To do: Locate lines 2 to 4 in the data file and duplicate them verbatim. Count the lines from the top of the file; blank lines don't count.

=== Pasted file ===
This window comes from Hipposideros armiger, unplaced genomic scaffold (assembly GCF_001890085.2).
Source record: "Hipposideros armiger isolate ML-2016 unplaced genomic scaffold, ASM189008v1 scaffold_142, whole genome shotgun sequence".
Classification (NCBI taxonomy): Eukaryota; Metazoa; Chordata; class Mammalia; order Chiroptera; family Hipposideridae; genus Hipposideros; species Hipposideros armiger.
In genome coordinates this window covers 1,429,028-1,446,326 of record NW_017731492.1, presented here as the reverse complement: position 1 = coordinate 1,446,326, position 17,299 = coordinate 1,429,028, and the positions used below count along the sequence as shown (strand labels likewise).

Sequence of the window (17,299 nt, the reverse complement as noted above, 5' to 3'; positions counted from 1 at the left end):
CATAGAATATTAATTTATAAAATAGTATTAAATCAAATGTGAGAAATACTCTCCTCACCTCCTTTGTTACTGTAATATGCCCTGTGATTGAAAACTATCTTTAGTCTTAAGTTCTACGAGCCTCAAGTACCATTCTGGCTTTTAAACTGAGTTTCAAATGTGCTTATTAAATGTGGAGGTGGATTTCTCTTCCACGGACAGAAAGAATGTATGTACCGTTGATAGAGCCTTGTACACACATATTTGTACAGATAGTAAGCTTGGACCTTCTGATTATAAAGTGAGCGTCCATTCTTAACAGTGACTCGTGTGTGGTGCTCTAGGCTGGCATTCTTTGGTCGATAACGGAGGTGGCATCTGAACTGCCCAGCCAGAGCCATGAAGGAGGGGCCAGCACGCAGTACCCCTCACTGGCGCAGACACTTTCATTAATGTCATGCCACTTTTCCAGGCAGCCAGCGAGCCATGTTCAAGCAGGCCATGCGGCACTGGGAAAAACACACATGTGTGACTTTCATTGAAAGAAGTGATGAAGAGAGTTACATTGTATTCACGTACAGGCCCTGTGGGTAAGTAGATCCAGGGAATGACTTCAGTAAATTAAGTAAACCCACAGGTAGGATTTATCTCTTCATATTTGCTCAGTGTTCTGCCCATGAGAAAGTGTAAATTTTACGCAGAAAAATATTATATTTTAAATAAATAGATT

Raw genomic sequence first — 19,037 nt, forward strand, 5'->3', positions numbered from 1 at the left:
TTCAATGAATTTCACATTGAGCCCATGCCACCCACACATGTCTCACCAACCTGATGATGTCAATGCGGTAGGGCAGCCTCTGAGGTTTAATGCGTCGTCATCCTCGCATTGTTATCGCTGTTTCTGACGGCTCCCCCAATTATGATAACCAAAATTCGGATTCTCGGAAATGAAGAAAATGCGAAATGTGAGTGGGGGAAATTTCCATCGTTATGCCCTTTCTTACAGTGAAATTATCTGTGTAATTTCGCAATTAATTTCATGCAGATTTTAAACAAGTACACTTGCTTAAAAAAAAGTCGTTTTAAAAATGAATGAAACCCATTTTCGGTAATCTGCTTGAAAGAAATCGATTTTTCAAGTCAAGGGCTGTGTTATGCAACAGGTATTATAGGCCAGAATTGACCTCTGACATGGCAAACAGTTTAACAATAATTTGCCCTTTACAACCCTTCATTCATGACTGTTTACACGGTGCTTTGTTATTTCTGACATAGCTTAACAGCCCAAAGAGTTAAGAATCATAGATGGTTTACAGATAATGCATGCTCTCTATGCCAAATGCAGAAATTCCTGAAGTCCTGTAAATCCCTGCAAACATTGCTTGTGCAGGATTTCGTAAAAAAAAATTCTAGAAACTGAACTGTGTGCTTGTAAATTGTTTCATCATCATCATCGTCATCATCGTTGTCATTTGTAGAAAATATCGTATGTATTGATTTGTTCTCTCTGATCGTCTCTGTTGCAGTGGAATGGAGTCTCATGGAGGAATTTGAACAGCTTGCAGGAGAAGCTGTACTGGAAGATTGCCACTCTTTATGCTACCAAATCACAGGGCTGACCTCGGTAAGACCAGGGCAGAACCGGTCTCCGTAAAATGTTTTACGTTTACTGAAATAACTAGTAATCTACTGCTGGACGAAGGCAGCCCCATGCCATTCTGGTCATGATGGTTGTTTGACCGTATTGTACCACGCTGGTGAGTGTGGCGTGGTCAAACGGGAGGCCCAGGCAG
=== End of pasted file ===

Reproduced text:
Source record: "Hipposideros armiger isolate ML-2016 unplaced genomic scaffold, ASM189008v1 scaffold_142, whole genome shotgun sequence".
Classification (NCBI taxonomy): Eukaryota; Metazoa; Chordata; class Mammalia; order Chiroptera; family Hipposideridae; genus Hipposideros; species Hipposideros armiger.
In genome coordinates this window covers 1,429,028-1,446,326 of record NW_017731492.1, presented here as the reverse complement: position 1 = coordinate 1,446,326, position 17,299 = coordinate 1,429,028, and the positions used below count along the sequence as shown (strand labels likewise).